Tuesday, 11 December 2012

Eschenbach to replace FWM


Vienna would have gone with a safe pair of hands like Adam Fischer. This weekend was also a busy one for the agents of younger conductors. Instead Alexander Pereira has opted for the somewhat bolder choice of Christoph Eschenbach, a figure one usually thinks more of as an orchestral conductor but who is a great deal more interesting than Welser-Möst and, just as crucially, who knows how say open sesame to the Vienna Philharmonic. Pereira adds in his press release that Eschenbach and Bechtolf have been good friends for many years, also commenting that 'having heard outstandingly sensitive Mozart interpretations from Christoph Eschenbach throughout recent years, I am convinced that the cycle is in excellent hands.'

The news, released a few hours ago, has buried an APA interview FWM gave yesterday, in which he revealed he had no written contract for the Mozart cycle.

When there is a story about Thielemann and Salzburg, the Austrian press usually run the famous photo of him as a ruddy-faced youth playing the piano to Karajan. Esch can do one better than that:

5 comments:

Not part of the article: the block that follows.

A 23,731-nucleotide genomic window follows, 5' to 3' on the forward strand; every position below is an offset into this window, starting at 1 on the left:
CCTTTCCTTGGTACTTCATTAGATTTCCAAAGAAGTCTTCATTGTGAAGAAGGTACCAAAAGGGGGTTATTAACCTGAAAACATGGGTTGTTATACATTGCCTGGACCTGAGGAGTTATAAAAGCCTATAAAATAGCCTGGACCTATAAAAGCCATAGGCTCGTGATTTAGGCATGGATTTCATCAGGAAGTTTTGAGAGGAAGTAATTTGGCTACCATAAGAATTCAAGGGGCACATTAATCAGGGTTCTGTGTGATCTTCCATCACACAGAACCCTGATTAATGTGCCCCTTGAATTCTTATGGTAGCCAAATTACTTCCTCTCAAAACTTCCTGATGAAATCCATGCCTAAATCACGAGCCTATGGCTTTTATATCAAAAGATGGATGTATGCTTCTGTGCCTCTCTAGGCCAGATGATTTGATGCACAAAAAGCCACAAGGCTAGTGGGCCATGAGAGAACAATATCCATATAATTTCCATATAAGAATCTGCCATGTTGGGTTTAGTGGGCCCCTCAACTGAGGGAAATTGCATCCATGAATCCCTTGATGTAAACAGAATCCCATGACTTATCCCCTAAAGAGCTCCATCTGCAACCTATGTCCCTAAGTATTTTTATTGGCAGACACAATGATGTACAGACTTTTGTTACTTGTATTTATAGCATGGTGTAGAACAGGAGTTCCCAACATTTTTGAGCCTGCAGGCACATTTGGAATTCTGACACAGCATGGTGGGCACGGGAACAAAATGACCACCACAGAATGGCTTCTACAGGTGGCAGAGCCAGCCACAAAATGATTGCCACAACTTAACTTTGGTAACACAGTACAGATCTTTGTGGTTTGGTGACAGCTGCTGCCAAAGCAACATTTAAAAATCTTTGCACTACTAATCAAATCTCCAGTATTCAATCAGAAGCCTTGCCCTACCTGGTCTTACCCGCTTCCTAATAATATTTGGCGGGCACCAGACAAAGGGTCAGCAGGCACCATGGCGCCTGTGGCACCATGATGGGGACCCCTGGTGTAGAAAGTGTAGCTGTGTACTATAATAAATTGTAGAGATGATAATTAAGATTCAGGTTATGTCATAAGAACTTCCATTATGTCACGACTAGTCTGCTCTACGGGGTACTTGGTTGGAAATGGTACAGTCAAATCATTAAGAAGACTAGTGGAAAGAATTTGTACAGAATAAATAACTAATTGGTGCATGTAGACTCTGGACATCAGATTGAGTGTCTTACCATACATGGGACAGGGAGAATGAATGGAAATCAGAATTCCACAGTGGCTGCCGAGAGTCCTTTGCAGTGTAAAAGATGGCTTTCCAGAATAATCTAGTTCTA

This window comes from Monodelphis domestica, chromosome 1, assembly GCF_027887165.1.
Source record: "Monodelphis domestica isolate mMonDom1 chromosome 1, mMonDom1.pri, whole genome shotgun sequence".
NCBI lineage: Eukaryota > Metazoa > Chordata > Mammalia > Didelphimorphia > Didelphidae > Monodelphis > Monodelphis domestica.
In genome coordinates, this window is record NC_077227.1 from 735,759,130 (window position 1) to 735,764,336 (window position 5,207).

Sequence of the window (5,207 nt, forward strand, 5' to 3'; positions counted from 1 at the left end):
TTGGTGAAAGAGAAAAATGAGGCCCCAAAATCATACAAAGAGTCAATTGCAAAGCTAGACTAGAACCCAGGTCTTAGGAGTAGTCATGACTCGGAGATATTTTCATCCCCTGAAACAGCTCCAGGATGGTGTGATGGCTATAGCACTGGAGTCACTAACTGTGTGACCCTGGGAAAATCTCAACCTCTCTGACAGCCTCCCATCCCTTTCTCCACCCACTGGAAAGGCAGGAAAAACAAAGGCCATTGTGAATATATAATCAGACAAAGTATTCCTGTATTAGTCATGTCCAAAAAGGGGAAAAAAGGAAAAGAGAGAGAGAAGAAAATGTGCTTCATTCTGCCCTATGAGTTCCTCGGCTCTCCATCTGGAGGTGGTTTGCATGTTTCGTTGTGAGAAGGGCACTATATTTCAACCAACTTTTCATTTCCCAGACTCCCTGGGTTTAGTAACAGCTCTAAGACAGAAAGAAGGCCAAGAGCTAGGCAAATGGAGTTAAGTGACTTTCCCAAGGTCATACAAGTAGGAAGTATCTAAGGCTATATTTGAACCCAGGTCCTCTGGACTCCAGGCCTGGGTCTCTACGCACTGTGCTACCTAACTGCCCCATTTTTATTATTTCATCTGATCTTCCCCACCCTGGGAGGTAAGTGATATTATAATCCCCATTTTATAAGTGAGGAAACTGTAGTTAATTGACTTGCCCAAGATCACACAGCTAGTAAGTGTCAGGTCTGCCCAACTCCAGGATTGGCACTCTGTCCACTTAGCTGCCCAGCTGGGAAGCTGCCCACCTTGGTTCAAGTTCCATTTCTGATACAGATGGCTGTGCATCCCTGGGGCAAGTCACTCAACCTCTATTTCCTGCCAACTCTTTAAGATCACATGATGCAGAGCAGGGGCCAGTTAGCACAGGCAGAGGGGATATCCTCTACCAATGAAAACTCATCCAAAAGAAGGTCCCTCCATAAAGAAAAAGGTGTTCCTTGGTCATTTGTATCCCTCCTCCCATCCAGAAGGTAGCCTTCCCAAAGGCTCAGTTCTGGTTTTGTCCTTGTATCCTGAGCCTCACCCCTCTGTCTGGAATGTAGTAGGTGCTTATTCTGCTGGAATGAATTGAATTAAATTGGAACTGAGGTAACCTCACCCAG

1. No wonder he goes for the Glatze these days. That is some truly tragic hair.

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  2. A little-known Esch fact is that before turning to the piano he did a stint as the fifth Beatle.

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  3. That's wonderful news. I had feared we'd be in for some dreadful Harnoncourtisms, or worse...

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  4. I find Eschenbach even worse than Welser-Möst! I remember him from his years at the Orchestre de Paris, it was so boring... He seems to be more popular in America than in Europe, where I don't think he gets many invitations from major orchestras.
    (and Harnoncourt did a wonderful Magic Flute last year - Mozart for the 21st century by an 83yo conductor...)

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  5. Quite how playing on copies of obsolete instruments can be considered Mozart for the 21st century is beyond me. Even if Harnoncourt had the slightest inkling of harmonic rhythm or indeed vaguely musical tempi... Eschenbach is a regular guest conductor for the London Philharmonic and many consider his concerts to be highlights of the orchestra's season; he certainly gave a remarkable Schumann Second Symphony last month. He is a wonderful pianist too.

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